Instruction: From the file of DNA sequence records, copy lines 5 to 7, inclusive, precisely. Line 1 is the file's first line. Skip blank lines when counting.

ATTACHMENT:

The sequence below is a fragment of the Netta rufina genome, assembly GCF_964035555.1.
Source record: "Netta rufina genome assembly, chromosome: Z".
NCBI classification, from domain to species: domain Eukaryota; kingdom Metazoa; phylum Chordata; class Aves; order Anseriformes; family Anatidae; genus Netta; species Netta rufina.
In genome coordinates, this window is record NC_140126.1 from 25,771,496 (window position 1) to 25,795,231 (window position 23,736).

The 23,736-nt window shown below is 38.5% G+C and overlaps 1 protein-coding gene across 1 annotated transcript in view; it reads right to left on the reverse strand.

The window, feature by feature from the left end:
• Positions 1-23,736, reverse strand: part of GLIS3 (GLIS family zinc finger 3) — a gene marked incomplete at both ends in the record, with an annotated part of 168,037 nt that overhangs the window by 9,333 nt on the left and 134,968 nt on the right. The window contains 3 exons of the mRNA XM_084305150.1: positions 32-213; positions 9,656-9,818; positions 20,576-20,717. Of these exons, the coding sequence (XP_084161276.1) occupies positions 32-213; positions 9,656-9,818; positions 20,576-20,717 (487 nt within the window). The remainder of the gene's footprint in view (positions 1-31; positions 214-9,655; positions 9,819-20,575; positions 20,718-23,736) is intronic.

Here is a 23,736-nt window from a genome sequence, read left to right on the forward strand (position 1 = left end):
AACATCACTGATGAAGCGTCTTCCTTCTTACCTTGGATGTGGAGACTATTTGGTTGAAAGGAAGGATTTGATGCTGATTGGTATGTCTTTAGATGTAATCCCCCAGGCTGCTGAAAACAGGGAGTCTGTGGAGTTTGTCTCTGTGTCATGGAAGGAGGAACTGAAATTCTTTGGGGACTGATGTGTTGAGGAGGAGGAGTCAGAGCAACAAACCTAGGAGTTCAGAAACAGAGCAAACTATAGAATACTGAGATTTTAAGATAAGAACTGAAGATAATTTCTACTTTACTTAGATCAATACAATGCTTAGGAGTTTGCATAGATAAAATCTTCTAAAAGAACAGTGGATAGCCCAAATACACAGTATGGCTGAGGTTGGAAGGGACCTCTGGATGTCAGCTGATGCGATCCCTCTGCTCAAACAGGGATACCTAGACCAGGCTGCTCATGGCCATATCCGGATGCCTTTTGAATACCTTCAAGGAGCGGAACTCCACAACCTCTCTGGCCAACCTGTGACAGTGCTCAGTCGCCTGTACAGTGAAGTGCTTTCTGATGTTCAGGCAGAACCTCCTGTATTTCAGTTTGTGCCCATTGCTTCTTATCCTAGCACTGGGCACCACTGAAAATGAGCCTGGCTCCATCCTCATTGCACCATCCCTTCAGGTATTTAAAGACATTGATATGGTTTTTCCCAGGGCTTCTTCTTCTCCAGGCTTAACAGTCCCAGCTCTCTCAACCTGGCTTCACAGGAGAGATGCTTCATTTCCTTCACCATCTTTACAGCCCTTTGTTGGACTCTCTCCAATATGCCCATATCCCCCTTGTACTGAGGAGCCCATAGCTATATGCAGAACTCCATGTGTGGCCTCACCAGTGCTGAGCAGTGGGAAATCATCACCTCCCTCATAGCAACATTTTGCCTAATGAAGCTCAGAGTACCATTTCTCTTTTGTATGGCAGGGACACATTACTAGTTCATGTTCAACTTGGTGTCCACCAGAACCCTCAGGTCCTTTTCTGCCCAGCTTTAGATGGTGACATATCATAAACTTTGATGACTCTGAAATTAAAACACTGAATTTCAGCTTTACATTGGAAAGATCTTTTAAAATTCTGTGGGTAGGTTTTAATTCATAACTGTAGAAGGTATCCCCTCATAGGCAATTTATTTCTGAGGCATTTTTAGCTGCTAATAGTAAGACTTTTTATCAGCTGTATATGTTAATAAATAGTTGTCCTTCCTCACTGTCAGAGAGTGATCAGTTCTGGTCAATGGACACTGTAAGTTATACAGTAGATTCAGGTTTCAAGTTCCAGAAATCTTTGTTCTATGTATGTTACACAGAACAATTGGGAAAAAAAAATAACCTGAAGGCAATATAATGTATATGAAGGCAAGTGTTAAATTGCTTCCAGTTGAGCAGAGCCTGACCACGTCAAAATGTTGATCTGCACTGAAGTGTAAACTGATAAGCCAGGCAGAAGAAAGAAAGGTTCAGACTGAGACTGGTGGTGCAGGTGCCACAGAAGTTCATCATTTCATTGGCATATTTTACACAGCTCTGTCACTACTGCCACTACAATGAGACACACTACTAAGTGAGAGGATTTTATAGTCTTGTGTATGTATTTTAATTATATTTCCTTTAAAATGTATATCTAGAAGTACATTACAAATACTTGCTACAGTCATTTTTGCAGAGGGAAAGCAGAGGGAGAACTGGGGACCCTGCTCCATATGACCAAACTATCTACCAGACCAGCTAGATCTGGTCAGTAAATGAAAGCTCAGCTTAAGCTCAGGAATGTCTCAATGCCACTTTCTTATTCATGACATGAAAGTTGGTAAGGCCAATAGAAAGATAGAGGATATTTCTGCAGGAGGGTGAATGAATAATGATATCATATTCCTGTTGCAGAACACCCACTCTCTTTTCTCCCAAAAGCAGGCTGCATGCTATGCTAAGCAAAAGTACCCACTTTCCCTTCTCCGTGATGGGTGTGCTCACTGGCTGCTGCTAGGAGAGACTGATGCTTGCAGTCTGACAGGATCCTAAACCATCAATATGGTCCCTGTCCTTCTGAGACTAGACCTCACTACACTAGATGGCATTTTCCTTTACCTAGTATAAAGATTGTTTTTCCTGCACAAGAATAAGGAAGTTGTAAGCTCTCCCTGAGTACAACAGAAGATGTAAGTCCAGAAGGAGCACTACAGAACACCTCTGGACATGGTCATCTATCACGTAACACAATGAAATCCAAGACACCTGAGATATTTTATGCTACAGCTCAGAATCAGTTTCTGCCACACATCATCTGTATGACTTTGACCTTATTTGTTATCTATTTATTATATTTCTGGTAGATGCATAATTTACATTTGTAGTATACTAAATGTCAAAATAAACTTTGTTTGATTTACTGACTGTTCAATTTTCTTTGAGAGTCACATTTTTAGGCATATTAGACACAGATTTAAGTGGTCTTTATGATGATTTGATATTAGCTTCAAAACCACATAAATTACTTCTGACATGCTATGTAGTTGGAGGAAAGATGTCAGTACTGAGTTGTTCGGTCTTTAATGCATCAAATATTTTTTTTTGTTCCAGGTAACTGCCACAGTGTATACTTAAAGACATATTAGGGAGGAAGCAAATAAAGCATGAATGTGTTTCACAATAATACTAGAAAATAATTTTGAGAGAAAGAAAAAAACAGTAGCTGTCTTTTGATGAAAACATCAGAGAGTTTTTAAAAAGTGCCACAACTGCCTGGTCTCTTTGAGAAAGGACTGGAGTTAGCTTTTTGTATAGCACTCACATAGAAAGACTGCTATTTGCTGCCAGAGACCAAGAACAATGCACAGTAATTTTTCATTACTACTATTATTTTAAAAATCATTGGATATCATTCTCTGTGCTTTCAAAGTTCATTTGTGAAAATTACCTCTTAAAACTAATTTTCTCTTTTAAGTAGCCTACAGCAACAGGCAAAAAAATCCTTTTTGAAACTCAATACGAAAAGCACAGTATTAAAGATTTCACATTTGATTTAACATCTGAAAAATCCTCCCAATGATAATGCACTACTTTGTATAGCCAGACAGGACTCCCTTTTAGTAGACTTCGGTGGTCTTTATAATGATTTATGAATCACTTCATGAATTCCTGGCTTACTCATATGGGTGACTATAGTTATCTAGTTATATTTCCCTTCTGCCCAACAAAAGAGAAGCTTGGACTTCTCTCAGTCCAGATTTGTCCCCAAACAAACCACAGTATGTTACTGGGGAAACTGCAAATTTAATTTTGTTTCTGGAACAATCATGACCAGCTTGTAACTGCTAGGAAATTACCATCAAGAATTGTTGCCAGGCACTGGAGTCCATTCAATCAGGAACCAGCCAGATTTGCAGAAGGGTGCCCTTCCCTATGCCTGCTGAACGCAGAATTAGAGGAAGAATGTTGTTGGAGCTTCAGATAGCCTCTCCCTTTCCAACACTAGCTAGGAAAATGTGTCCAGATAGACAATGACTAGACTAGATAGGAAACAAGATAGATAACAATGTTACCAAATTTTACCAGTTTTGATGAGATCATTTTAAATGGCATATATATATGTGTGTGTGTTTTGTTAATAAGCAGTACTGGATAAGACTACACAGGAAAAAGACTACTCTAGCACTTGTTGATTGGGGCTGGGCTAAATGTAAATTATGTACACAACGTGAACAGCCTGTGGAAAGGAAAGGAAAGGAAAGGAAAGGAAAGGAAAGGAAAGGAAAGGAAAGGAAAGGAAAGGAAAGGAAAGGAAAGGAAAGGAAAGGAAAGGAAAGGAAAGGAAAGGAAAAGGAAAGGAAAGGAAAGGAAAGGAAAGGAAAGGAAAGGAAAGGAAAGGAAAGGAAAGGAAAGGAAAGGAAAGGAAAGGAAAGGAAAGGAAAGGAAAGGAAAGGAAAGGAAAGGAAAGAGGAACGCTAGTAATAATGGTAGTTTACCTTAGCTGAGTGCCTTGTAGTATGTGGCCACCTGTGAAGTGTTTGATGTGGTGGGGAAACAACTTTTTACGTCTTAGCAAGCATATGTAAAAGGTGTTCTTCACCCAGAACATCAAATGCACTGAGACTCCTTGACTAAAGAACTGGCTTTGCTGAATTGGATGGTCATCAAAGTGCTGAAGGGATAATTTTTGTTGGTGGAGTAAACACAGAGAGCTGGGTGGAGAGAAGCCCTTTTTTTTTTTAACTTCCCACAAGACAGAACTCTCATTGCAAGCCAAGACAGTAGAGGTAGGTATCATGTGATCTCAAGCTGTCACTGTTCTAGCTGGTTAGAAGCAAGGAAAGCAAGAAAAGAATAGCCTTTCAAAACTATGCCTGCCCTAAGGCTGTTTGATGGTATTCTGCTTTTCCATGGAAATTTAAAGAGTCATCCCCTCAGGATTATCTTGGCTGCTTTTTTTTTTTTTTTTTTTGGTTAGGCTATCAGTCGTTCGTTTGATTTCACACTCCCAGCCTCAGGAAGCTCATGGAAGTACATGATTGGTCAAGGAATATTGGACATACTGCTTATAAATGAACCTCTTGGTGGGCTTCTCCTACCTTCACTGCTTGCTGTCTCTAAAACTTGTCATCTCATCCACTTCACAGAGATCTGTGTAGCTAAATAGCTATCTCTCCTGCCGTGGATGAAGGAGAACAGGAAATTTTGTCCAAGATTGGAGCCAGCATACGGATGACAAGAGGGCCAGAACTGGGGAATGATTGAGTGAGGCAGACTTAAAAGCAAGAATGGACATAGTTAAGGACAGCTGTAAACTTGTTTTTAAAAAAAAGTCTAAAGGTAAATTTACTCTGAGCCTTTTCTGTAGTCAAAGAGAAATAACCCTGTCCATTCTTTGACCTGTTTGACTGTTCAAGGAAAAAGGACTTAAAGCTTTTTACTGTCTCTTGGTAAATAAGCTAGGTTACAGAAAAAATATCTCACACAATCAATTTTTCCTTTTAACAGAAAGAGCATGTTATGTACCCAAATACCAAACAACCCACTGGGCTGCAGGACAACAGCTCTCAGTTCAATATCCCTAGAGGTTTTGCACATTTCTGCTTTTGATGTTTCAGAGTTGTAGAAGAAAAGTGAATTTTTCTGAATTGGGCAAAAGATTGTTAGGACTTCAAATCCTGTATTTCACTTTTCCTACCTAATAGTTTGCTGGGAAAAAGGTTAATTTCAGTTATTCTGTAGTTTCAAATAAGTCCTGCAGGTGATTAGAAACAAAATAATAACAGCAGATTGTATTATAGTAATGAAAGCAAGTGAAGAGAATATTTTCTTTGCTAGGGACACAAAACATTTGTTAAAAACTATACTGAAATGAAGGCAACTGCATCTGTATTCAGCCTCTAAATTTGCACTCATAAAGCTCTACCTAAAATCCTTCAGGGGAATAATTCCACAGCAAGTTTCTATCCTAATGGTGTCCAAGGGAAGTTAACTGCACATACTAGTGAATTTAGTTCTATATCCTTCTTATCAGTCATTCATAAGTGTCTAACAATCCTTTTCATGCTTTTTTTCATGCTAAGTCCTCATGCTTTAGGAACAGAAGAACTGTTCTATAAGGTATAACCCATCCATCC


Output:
The 23,736-nt window shown below is 38.5% G+C and overlaps 1 protein-coding gene across 1 annotated transcript in view; it reads right to left on the reverse strand.

The window, feature by feature from the left end:
• Positions 1-23,736, reverse strand: part of GLIS3 (GLIS family zinc finger 3) — a gene marked incomplete at both ends in the record, with an annotated part of 168,037 nt that overhangs the window by 9,333 nt on the left and 134,968 nt on the right. The window contains 3 exons of the mRNA XM_084305150.1: positions 32-213; positions 9,656-9,818; positions 20,576-20,717. Of these exons, the coding sequence (XP_084161276.1) occupies positions 32-213; positions 9,656-9,818; positions 20,576-20,717 (487 nt within the window). The remainder of the gene's footprint in view (positions 1-31; positions 214-9,655; positions 9,819-20,575; positions 20,718-23,736) is intronic.